The Ancestral Power of Amulets, Talismans, and Mascots: Folk Magic in Witchcraft and Religion
ISBN: 1644112205
EAN13: 9781644112205
Language: English
Pages: 352
Format: Paperback
Publisher:

The Ancestral Power of Amulets, Talismans, and Mascots: Folk Magic in Witchcraft and Religion

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Book Overview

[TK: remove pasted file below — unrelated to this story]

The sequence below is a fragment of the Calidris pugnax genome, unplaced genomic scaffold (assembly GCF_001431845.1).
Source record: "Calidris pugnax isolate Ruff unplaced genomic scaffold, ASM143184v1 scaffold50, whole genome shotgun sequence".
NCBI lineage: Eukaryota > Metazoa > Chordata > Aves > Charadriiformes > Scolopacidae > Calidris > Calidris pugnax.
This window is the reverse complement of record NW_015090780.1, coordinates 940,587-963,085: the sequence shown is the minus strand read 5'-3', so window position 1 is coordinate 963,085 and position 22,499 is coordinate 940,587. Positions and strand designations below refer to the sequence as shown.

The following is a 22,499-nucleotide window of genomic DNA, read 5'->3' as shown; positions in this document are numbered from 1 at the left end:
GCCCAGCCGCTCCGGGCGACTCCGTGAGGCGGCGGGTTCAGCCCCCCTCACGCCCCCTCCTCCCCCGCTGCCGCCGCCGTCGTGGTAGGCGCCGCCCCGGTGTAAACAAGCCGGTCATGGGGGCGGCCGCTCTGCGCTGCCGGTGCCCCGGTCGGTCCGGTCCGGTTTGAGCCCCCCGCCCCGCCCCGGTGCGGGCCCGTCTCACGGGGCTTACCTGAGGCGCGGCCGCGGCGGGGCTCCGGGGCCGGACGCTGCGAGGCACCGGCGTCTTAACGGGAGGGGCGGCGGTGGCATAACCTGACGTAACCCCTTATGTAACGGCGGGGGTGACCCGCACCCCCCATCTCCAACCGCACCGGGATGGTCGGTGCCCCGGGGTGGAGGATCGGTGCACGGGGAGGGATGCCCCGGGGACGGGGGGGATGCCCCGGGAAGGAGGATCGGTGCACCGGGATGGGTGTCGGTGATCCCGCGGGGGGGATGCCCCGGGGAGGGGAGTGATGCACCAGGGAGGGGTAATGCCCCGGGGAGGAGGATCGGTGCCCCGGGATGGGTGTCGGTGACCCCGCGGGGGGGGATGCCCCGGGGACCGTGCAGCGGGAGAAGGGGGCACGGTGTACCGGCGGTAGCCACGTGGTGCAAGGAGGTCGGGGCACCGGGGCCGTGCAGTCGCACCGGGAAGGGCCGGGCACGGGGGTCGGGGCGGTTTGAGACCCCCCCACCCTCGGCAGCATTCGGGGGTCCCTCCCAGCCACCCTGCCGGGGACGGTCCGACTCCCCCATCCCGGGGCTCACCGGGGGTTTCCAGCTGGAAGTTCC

An illustrated exploration of the origins and history of amulets, lucky charms, talismans, and mascots - Looks at the age-old spiritual principles, folklore, and esoteric traditions behind the creation of magical objects as well as the use of numbers, colors, sigils, geometric emblems, knots, crosses, pentagrams, and other symbols - Explores hundreds of artifacts, such as hagstones, Norse directional amulets, car hood mascots, objects made from bones and teeth, those connected with plants and animals, charms associated with gambling, and religious relics - Includes photos of artifacts from the author's extensive collection Offering an illustrated exploration of the origins and history of amulets, lucky charms, talismans, and mascots, including photos of unique and original artifacts from his extensive collection, Nigel Pennick examines these objects from a magical perspective, from ancient Egypt to the present. He looks at the age-old spiritual principles, folklore, and esoteric traditions behind their creation as well as the use of numbers, colors, sigils, geometric emblems, knots, crosses, pentagrams, and other symbols. He explores the magic of objects from the mineral world, such as crystals, hagstones, graveyard dust, Norse directional amulets, car hood mascots, horseshoes, and the magic properties of various metals. He examines the spiritual significance of glass and looks at amulets and talismans connected with plants, including four-leaf clovers and mistletoe, and with animals and birds, such as the rabbit's foot and black cats. Pennick explores magical charms and objects manufactured from bones, teeth, claws, and horns and those that include symbols of the human body, such as objects with eyes, hands, and hearts. He looks at charms associated with gambling and the power of military mascots. He also discusses religious relics as well as the combining of charms to make more powerful objects, from the bind runes of the Norse and the crowns of ancient Egypt to the Mojo hand and the medicine pouch. Revealing the lasting power of amulets, talismans, charms, and mascots, Pennick shows that these objects and symbols have retained their magic across the centuries.